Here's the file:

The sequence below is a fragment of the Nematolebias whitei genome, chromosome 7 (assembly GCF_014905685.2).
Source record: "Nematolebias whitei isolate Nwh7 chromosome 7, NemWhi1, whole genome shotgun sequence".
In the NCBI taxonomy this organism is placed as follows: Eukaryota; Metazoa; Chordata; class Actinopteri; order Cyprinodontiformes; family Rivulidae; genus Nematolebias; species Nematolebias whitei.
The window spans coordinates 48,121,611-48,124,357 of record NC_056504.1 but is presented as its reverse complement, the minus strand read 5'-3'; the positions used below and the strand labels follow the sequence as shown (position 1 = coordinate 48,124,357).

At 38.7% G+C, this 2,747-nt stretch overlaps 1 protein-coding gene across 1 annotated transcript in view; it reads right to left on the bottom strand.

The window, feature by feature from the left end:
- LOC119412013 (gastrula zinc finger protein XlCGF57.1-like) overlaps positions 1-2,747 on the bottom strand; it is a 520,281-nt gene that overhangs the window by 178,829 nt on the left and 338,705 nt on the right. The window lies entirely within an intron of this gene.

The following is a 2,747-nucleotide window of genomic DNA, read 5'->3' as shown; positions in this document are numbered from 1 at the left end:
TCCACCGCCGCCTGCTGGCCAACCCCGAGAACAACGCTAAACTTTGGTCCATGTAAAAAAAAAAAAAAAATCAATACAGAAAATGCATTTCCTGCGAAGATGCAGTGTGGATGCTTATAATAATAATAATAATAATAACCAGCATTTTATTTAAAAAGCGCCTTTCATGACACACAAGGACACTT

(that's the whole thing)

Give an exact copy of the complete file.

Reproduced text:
The sequence below is a fragment of the Nematolebias whitei genome, chromosome 7 (assembly GCF_014905685.2).
Source record: "Nematolebias whitei isolate Nwh7 chromosome 7, NemWhi1, whole genome shotgun sequence".
In the NCBI taxonomy this organism is placed as follows: Eukaryota; Metazoa; Chordata; class Actinopteri; order Cyprinodontiformes; family Rivulidae; genus Nematolebias; species Nematolebias whitei.
The window spans coordinates 48,121,611-48,124,357 of record NC_056504.1 but is presented as its reverse complement, the minus strand read 5'-3'; the positions used below and the strand labels follow the sequence as shown (position 1 = coordinate 48,124,357).

At 38.7% G+C, this 2,747-nt stretch overlaps 1 protein-coding gene across 1 annotated transcript in view; it reads right to left on the bottom strand.

The window, feature by feature from the left end:
- LOC119412013 (gastrula zinc finger protein XlCGF57.1-like) overlaps positions 1-2,747 on the bottom strand; it is a 520,281-nt gene that overhangs the window by 178,829 nt on the left and 338,705 nt on the right. The window lies entirely within an intron of this gene.

The following is a 2,747-nucleotide window of genomic DNA, read 5'->3' as shown; positions in this document are numbered from 1 at the left end:
TCCACCGCCGCCTGCTGGCCAACCCCGAGAACAACGCTAAACTTTGGTCCATGTAAAAAAAAAAAAAAAATCAATACAGAAAATGCATTTCCTGCGAAGATGCAGTGTGGATGCTTATAATAATAATAATAATAATAACCAGCATTTTATTTAAAAAGCGCCTTTCATGACACACAAGGACACTT